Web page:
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Pool problems: Burnaby staff shortages means 46% fewer swimming lesson spots

“We are still struggling to fill positions post-pandemic,” the city's parks manager said. The city will also create a $145K aquatics manager position to speed up the launch of a new registration software.
Burnaby has approved a new manager of aquatics staff position.

The City of Burnaby is trying to combat significant staffing shortages and outdated registration software which make it difficult for residents to sign up for city-run programs.

Earlier this month, hundreds of Burnaby residents lined up at community centres across the city, some as early as 6 a.m., just for the chance to get registered for swimming lessons and other programs.

The city’s general manager of parks and recreation, Mary Morrison-Clark, told council the city has seen about a 46 per cent decline in spaces offered for swimming lessons.

In 2018, the city offered 11,800 swimming lesson spots, she said. Now, it offers 6,380.

“That is a significant decline in available spots that are attributed to our lack of staff,” Morrison-Clark said at a council meeting on March 27.

She said the parks and recreation department currently has about 44 aquatic vacancies and 298 vacancies across the department.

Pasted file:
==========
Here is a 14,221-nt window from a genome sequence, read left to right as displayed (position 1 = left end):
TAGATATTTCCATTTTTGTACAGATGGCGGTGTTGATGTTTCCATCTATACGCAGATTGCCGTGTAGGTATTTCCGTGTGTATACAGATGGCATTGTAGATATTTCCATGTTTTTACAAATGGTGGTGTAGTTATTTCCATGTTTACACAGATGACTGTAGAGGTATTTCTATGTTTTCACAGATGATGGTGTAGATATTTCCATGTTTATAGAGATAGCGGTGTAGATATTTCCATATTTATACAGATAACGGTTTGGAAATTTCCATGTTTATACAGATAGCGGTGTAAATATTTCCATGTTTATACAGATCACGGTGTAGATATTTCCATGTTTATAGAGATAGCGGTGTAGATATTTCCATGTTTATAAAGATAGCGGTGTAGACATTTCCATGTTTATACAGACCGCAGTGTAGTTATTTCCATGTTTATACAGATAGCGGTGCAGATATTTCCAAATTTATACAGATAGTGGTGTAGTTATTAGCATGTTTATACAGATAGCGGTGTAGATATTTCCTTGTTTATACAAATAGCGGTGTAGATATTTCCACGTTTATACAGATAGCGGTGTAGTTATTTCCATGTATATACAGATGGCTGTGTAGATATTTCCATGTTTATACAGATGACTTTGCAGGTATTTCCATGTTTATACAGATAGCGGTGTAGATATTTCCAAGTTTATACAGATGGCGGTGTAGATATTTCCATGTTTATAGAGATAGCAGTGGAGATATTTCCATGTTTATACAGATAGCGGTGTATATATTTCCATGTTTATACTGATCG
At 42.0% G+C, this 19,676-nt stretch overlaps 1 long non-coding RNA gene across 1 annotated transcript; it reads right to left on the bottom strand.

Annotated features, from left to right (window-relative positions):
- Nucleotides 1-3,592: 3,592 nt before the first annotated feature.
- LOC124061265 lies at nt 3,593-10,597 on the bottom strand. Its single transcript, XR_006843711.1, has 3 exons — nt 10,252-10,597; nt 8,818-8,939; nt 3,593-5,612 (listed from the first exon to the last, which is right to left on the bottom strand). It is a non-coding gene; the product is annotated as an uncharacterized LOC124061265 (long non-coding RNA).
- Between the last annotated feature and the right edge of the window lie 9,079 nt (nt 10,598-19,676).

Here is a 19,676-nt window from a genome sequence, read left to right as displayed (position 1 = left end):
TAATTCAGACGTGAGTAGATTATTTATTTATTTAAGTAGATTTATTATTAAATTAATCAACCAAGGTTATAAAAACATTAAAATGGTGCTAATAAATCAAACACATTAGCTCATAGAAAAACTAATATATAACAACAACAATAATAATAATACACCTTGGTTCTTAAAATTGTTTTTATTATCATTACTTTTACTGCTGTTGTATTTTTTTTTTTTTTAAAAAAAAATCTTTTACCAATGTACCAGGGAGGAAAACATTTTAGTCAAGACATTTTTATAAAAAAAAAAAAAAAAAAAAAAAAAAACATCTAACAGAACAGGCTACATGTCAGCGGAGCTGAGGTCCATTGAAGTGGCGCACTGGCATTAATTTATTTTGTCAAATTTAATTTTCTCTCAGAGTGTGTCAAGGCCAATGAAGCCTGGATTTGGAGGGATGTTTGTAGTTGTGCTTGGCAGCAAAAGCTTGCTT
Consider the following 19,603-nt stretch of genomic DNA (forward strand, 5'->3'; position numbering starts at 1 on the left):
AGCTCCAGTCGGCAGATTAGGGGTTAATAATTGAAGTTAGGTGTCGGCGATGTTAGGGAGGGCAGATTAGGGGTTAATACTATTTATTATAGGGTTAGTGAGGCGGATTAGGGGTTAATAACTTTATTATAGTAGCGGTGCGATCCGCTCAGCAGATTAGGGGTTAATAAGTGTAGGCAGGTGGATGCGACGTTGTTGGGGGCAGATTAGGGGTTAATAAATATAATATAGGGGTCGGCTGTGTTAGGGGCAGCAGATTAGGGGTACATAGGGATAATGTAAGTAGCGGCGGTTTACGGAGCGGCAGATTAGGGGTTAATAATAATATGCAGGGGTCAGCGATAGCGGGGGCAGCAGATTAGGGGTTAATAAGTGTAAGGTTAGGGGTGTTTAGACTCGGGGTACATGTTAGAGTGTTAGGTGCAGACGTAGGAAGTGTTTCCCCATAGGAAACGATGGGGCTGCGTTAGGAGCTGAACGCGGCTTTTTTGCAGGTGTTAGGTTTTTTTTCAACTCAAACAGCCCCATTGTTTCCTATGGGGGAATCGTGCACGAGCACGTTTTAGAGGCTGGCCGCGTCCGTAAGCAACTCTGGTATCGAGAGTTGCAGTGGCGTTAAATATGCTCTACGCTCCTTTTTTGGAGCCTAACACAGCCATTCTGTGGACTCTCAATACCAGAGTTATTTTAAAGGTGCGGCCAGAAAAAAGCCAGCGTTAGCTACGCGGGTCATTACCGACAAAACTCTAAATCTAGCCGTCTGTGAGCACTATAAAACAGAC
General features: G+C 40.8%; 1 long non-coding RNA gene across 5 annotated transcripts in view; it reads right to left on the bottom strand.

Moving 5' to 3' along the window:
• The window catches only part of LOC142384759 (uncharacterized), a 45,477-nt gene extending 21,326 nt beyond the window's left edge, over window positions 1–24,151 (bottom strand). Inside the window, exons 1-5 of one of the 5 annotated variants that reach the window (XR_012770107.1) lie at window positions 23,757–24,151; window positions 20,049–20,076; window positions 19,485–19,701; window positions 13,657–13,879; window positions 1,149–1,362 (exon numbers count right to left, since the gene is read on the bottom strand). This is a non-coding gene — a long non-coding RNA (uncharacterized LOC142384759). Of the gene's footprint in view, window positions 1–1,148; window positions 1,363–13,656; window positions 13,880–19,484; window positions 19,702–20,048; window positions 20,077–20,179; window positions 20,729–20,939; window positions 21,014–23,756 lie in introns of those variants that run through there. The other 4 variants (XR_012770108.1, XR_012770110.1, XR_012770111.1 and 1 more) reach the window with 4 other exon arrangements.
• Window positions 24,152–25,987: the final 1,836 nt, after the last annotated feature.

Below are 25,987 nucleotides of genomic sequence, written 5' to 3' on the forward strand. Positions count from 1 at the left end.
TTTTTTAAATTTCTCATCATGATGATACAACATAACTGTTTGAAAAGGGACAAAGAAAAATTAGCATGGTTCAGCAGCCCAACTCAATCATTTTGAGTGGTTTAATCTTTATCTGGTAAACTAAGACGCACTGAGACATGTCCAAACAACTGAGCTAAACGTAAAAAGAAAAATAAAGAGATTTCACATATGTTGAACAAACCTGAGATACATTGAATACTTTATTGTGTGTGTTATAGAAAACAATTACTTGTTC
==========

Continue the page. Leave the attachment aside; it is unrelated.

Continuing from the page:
“We are still struggling to fill positions post-pandemic,” Morrison-Clark told council.

According to a staff report, the COVID-19 pandemic “created a significant gap of training for lifeguards and instructors, which resulted in a Canada-wide lifeguard/ instructor shortage and pent-up demand for swim lessons and other aquatic programs.”

And more staff are needed: Burnaby’s planned swimming pools will “double the numbers of lifeguards needed by 2026, growing from the current 375 to over 750 staff,” according to the report.

One new position created

Burnaby council has approved a new staff position, manager of aquatics, and more than $144,600 for the role’s salary and benefits, to speed up the launch of a new registration software which could reduce some of the sign-up frustrations.

Morrison-Clark told council the aquatics manager position was necessary to move the software launch date from November of this year up to July.

Full use of the software by July isn’t expected, but staff are planning to launch it partially “in time for fall registration (the busiest) to ensure it is not a repeat of the recent registration experience,” staff wrote in a report to council on March 27.

“Staff had implemented a variety of measures to improve the registration experience (in March), but ultimately recognized the urgency of retiring the existing CLASS software and transitioning to the new software as soon as possible,” according to the report.

The current CLASS software is almost 30 years old.

The new aquatics manager position was originally a part of the departments 2024 budget request, but the parks head says creating the position this year will be necessary to support rolling out the new software ahead of the planned November date.

The $144,628 allotted for the position will come from the stabilization reserve and would be included in the 2024-2028 financial plan as part of the parks department’s operating budget. 

The city is hiring a variety of positions on its website.